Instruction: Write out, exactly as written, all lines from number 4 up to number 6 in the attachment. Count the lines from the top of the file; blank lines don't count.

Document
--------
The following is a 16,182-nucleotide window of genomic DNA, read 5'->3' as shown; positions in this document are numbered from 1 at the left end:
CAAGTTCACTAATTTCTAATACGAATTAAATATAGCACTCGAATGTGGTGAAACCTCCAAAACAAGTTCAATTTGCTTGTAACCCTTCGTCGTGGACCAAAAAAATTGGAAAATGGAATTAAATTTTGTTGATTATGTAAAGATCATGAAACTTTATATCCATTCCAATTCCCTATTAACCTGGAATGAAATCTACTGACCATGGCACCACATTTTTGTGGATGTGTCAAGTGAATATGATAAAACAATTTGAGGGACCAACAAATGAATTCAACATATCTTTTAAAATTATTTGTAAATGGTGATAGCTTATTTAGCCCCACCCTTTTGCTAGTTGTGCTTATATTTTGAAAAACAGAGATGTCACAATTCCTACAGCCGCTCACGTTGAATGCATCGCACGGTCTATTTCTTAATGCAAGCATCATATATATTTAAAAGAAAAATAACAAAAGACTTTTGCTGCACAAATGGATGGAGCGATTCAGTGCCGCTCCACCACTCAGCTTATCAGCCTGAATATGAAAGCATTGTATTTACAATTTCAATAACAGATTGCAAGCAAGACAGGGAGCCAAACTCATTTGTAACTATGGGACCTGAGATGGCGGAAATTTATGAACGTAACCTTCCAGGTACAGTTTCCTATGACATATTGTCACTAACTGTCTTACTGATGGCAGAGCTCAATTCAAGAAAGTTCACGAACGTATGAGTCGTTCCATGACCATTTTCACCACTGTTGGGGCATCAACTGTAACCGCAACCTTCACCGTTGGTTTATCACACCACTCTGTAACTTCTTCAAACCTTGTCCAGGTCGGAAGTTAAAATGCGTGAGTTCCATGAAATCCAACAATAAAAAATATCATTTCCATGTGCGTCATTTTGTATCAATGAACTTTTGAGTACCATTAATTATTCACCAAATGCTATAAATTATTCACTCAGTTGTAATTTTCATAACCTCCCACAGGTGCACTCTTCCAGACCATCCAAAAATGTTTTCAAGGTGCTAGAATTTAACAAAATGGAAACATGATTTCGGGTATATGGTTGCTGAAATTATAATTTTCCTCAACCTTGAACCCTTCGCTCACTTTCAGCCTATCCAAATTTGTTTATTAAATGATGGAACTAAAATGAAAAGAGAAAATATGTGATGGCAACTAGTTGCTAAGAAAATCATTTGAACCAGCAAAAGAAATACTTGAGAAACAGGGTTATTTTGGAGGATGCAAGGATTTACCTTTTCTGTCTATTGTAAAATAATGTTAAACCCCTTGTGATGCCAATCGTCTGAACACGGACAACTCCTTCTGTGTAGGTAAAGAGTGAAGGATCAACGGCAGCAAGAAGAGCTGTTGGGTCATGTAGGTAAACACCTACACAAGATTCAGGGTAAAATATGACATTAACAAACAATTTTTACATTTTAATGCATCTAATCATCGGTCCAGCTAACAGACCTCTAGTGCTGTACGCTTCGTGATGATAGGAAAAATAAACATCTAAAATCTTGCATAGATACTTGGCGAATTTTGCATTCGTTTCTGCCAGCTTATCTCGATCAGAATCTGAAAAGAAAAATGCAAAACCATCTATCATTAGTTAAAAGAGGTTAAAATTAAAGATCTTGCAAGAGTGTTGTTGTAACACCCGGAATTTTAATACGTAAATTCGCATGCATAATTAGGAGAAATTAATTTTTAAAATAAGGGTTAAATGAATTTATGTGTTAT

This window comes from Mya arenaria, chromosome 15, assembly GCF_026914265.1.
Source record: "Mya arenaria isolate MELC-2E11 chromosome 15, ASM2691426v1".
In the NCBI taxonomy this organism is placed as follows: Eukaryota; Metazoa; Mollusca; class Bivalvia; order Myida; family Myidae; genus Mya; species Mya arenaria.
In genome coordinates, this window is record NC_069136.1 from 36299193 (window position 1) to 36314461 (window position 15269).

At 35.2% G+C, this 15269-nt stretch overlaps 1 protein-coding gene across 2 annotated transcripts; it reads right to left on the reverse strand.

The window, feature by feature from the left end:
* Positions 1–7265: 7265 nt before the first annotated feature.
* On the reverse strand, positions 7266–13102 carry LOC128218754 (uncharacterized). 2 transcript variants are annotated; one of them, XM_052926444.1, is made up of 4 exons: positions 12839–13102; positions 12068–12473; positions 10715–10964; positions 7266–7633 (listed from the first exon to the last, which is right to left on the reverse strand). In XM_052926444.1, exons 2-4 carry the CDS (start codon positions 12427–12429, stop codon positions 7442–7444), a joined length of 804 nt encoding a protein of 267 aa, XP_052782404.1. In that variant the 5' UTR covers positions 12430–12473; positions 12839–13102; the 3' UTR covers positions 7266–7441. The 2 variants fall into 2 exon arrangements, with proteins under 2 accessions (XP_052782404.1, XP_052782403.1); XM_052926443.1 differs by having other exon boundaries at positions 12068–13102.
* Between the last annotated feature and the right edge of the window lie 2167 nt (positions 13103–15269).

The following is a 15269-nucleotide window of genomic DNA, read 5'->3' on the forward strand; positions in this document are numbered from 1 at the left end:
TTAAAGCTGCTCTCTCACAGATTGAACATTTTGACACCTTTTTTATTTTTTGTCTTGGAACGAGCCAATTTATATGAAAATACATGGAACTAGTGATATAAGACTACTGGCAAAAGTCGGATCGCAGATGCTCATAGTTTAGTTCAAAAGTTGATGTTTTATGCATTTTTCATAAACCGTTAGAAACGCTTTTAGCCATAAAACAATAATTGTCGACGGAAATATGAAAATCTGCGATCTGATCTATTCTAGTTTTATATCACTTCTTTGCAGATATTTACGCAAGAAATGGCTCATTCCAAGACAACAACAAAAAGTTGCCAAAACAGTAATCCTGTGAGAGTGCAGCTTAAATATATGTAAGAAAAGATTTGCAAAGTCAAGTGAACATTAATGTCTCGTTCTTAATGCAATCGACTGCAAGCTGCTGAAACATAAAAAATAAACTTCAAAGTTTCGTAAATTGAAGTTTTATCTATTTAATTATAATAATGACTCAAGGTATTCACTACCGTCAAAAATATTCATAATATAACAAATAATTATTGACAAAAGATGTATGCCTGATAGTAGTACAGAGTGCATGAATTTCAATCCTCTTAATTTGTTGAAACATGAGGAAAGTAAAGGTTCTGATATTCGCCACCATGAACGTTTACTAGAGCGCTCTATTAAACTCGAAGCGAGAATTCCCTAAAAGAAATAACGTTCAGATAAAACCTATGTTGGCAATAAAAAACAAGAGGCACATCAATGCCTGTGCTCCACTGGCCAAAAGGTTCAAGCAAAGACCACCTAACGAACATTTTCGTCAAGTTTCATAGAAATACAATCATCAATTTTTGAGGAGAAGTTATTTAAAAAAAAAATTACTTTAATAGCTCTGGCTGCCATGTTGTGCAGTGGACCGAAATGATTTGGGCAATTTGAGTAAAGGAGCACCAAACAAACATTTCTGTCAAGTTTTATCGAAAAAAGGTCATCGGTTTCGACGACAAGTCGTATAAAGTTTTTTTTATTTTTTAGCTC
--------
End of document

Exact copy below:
Source record: "Mya arenaria isolate MELC-2E11 chromosome 15, ASM2691426v1".
In the NCBI taxonomy this organism is placed as follows: Eukaryota; Metazoa; Mollusca; class Bivalvia; order Myida; family Myidae; genus Mya; species Mya arenaria.
In genome coordinates, this window is record NC_069136.1 from 36299193 (window position 1) to 36314461 (window position 15269).